Dancing with Paranoia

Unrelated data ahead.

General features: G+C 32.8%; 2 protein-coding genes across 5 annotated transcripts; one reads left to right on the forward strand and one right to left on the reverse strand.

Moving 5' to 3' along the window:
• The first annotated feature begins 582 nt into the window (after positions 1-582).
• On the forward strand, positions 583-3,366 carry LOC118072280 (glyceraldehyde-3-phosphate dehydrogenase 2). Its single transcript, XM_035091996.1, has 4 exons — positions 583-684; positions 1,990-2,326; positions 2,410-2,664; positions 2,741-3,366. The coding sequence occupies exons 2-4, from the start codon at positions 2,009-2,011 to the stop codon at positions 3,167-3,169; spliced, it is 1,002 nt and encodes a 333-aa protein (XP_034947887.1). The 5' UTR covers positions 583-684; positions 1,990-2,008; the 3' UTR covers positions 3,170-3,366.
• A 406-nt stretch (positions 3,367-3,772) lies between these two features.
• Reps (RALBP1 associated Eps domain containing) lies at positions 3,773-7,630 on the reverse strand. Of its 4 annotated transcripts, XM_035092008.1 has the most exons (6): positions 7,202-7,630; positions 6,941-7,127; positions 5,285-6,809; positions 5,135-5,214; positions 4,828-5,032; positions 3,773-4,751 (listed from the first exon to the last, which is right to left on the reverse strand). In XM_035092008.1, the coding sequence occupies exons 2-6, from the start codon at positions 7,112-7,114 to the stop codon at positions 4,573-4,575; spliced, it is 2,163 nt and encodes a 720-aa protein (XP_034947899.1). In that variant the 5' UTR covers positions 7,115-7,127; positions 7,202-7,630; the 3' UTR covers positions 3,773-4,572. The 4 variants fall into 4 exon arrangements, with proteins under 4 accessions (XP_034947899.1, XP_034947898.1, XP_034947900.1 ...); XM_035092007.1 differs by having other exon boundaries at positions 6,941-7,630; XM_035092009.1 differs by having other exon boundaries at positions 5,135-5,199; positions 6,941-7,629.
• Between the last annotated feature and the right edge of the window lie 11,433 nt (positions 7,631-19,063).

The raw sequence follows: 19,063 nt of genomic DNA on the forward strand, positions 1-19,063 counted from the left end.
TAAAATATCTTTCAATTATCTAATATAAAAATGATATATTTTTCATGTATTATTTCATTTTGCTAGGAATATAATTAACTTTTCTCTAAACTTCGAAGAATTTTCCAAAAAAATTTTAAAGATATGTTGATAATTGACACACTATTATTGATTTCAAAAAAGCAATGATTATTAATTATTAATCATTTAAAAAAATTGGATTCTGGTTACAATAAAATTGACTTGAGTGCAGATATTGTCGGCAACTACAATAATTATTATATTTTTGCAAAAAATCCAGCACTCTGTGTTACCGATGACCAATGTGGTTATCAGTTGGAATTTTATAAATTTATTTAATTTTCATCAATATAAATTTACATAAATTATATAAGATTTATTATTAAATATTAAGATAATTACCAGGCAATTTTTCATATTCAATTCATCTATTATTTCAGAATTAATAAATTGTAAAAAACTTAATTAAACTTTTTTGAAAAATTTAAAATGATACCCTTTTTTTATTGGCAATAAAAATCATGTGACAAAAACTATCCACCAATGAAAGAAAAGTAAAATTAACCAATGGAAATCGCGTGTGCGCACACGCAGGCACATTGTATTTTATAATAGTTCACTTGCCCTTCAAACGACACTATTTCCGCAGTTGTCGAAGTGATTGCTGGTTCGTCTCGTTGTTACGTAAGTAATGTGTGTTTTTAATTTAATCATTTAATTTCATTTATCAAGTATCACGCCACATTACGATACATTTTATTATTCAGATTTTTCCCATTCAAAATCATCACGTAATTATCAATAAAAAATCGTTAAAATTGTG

While this is the second poem in the cycle, it was not the second one I wrote: Clay and Silver was the second written, and the second one I showed to its subject. The poem was originally part of "The Conversation," and was the last poem in the cycle to be completely finished. After showing him "The Potter" and "Clay and Silver" (I was still in his design class), John Chalke told this little story to Bill Laing (who'd popped over from his class next door) and me. So, like all my poems, Gambit is true (right down to the details of the postmen). It was told simply as an amusing story, but no doubt contained a subtle warning as well. When I recently re-read Dorothea Brande's book, Wake Up and Live!, I found a quote I hadn't remembered, from Meredith, giving exactly the feeling I meant at end of this poem: "It is the silence of the god we fear, not his wrath; Silence is the unbearable repartee."
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